There are lots of potential statistics that can be measured in any given IT support department. An internet search will throw up many. But how do you assess whether you’re actually any good at providing the right service?
Probably the most ubiquitous measure of the IT Support industry is the Service Level Agreement (SLA). This is an overall commitment to delivered levels of service across IT. It can affect everything, including guarantees on application continuity, systems response times, availability of disaster recovery provisions, network security and so on. In IT Support, it usually majors on a statement of intended response and fix times for given categories of user request.
The SLA prevails in external support, in its traditional form of a binding contract, in deference to the business-to-business nature of the client relationship there.
In internal support, however, the SLA has fallen out of fashion. This is probably because here, the SLA was so often a unilateral IT provision in which the user played little or no part. In any case, users do not measure support against service levels, but against their contentment with the service, so such a provision is often irrelevant.
Another flaw in the SLA approach is its anachronistic adherence to bygone conditions. These are often termed by the misnomer of ‘priority’, so certain requests have a ‘Priority 1’ and so must receive a response within, say, four hours. One can immediately see the roots of the SLA, in external support, in the form of mainframe hardware maintenance and repair contracts. Response times were measured in hours, with the most expensive service having the shortest timeframe, meaning the manufacturer had to keep an engineer and spares holding onsite. Longer response times were cheaper, because it meant the engineer’s costs could be spread between several sites.
Nowadays, the four-hour, or two-day response is largely pointless for the typical end-user computing sector at least, because there is typically no need for such contractual constructs in the internal support arena. For hardware failures, Support does not repair, it swaps out and invokes warranty. We keep these stipulations for two reasons; first, they are built into our support management software anyway, and second, there appears to be nothing better. In other words, prevailing SLAs in IT Support have more to do with tradition than practicality. Even simple challenges topple the SLA as an idea. For example – why four hours? Why not twenty-seven-and-a-quarter minutes? The SLA typically uses targets plucked out of the air, rarely with any meaning except in the context of 1980s hardware external maintenance contracts.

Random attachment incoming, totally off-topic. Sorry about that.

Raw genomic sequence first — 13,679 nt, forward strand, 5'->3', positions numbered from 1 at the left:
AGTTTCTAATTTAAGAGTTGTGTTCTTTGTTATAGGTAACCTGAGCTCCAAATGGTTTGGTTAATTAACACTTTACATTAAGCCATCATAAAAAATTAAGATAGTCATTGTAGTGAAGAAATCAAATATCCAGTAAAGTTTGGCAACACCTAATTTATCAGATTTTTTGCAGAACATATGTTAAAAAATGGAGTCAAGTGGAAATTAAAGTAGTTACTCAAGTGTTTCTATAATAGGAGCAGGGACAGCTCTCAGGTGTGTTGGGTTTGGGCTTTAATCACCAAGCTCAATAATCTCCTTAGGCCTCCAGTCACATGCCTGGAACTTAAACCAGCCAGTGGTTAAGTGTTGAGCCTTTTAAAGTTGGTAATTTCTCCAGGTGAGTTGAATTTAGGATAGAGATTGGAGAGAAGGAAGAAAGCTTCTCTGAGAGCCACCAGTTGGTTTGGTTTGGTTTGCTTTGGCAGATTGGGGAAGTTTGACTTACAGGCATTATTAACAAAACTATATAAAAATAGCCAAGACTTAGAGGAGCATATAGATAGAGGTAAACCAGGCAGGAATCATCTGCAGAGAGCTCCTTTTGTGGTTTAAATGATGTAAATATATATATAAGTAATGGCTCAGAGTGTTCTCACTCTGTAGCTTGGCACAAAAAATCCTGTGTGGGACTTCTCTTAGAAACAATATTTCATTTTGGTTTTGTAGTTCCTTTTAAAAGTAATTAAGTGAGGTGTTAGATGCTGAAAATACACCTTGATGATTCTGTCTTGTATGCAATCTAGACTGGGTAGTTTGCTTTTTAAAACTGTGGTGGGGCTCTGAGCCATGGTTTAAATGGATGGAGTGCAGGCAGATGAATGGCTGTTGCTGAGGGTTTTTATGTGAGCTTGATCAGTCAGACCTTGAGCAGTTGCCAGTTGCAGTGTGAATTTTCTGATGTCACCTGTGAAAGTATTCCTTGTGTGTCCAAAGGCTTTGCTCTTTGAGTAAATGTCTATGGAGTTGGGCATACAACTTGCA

However, it is that question of ‘meaning’ that leads to far better ways of determining how appropriate is IT Support’s measurement of its delivered service. How to know whether you’re any good? First, determine what is meant by ‘good’. And that is almost impossible to know by measuring the speed of service in isolation. It must be qualified.
MISD’s ‘Big Four’ Statistics
In the ‘Mastering IT Support Delivery’ curriculum of IT Support professionalism, there are not one, but four key levels of statistic, known as the ‘Big Four’. It is not enough to know how many we did of what, how quickly (Quantity). We also have to know if it met any predetermined target of achievement (Performance), otherwise the quantity is meaningless.
But then we also have to know whether the target itself has any meaning, so we have to assess whether achieving it also meets our customers’ needs (Quality). And finally, we have to deal with the biggest decision of all, which is whether it makes business sense to deliver at that level at all (Value). MISD’s ‘Big Four’ statistics of Quantity, Performance, Quality, Value are inextricably linked and applicable throughout the support chain.
Only One Reason
Mastering IT Support Delivery teaches that there is only one practical reason to produce a report of a statistical factor – and that is to inform a decision. Once we have appropriate statistics, we can determine a course of action. In the case of delivered service, that action may be to carry on, or make changes. To stick or twist, with the gamble mitigated by management information.
The question is not what we should measure, but what decisions will we need to take later, and so which numbers would best inform those decisions.
The end-to-end service level only provides information after the fact. We can know what we delivered. But in order to govern that delivery, we have to know how we made it. All the way along the IT Support production line, contributing events and elements come into play; knowledge levels, staff availability, diagnostic complexity, and so on. All these elements have parametric numbers of their own. The question is which of these need to be adjusted, by how much, to produce a given service level. These are our operational statistics, and MISD maps them in detail.
How to know whether you’re any good is not just a matter of one number delivered as the result of time-resolved minus time-reported. That is the SLA approach and frankly, the 1980s went thataway, mate. For real management decisions, our statistical references must be more sophisticated that that. It is vital – because a decision without proper information is guesswork. And business success needs better than guesswork.
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